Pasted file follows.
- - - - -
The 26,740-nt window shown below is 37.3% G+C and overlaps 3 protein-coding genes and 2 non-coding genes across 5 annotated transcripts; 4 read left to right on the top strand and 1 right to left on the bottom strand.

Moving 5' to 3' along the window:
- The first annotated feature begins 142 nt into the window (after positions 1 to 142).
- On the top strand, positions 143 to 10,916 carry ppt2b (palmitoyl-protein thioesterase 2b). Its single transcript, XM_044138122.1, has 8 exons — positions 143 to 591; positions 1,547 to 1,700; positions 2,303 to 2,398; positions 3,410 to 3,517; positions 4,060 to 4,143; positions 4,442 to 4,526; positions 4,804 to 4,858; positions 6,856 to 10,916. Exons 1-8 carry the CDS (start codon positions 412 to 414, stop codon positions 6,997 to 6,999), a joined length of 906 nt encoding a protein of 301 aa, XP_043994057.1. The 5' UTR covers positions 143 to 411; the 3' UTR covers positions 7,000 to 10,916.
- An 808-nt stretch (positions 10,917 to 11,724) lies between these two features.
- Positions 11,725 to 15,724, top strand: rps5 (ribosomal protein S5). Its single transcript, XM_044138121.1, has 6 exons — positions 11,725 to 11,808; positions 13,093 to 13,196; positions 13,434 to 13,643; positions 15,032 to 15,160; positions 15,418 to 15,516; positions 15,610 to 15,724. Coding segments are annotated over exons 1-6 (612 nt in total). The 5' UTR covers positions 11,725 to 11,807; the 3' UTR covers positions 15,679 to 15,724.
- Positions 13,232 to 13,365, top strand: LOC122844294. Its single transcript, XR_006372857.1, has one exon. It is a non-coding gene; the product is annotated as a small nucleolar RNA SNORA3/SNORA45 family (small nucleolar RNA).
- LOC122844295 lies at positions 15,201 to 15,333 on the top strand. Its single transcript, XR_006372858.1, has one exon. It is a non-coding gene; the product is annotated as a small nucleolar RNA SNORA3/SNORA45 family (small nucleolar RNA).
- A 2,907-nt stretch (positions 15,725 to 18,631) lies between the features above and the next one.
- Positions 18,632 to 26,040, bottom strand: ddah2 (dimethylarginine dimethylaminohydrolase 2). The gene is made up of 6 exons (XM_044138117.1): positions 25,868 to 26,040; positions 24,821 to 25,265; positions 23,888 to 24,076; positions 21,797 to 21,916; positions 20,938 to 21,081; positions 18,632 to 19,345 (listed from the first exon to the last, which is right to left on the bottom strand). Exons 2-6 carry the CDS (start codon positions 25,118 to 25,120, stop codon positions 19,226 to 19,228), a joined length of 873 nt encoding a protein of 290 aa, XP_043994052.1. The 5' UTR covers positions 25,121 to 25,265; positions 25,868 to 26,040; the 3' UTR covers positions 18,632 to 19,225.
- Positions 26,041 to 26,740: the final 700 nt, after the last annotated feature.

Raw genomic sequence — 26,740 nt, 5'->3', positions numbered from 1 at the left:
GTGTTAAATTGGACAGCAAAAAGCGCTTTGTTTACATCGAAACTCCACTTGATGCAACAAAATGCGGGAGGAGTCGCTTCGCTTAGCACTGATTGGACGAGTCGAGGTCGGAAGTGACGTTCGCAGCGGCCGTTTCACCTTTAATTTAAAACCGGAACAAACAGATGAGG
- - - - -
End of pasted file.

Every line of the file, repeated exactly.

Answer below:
The 26,740-nt window shown below is 37.3% G+C and overlaps 3 protein-coding genes and 2 non-coding genes across 5 annotated transcripts; 4 read left to right on the top strand and 1 right to left on the bottom strand.

Moving 5' to 3' along the window:
- The first annotated feature begins 142 nt into the window (after positions 1 to 142).
- On the top strand, positions 143 to 10,916 carry ppt2b (palmitoyl-protein thioesterase 2b). Its single transcript, XM_044138122.1, has 8 exons — positions 143 to 591; positions 1,547 to 1,700; positions 2,303 to 2,398; positions 3,410 to 3,517; positions 4,060 to 4,143; positions 4,442 to 4,526; positions 4,804 to 4,858; positions 6,856 to 10,916. Exons 1-8 carry the CDS (start codon positions 412 to 414, stop codon positions 6,997 to 6,999), a joined length of 906 nt encoding a protein of 301 aa, XP_043994057.1. The 5' UTR covers positions 143 to 411; the 3' UTR covers positions 7,000 to 10,916.
- An 808-nt stretch (positions 10,917 to 11,724) lies between these two features.
- Positions 11,725 to 15,724, top strand: rps5 (ribosomal protein S5). Its single transcript, XM_044138121.1, has 6 exons — positions 11,725 to 11,808; positions 13,093 to 13,196; positions 13,434 to 13,643; positions 15,032 to 15,160; positions 15,418 to 15,516; positions 15,610 to 15,724. Coding segments are annotated over exons 1-6 (612 nt in total). The 5' UTR covers positions 11,725 to 11,807; the 3' UTR covers positions 15,679 to 15,724.
- Positions 13,232 to 13,365, top strand: LOC122844294. Its single transcript, XR_006372857.1, has one exon. It is a non-coding gene; the product is annotated as a small nucleolar RNA SNORA3/SNORA45 family (small nucleolar RNA).
- LOC122844295 lies at positions 15,201 to 15,333 on the top strand. Its single transcript, XR_006372858.1, has one exon. It is a non-coding gene; the product is annotated as a small nucleolar RNA SNORA3/SNORA45 family (small nucleolar RNA).
- A 2,907-nt stretch (positions 15,725 to 18,631) lies between the features above and the next one.
- Positions 18,632 to 26,040, bottom strand: ddah2 (dimethylarginine dimethylaminohydrolase 2). The gene is made up of 6 exons (XM_044138117.1): positions 25,868 to 26,040; positions 24,821 to 25,265; positions 23,888 to 24,076; positions 21,797 to 21,916; positions 20,938 to 21,081; positions 18,632 to 19,345 (listed from the first exon to the last, which is right to left on the bottom strand). Exons 2-6 carry the CDS (start codon positions 25,118 to 25,120, stop codon positions 19,226 to 19,228), a joined length of 873 nt encoding a protein of 290 aa, XP_043994052.1. The 5' UTR covers positions 25,121 to 25,265; positions 25,868 to 26,040; the 3' UTR covers positions 18,632 to 19,225.
- Positions 26,041 to 26,740: the final 700 nt, after the last annotated feature.

Raw genomic sequence — 26,740 nt, 5'->3', positions numbered from 1 at the left:
GTGTTAAATTGGACAGCAAAAAGCGCTTTGTTTACATCGAAACTCCACTTGATGCAACAAAATGCGGGAGGAGTCGCTTCGCTTAGCACTGATTGGACGAGTCGAGGTCGGAAGTGACGTTCGCAGCGGCCGTTTCACCTTTAATTTAAAACCGGAACAAACAGATGAGG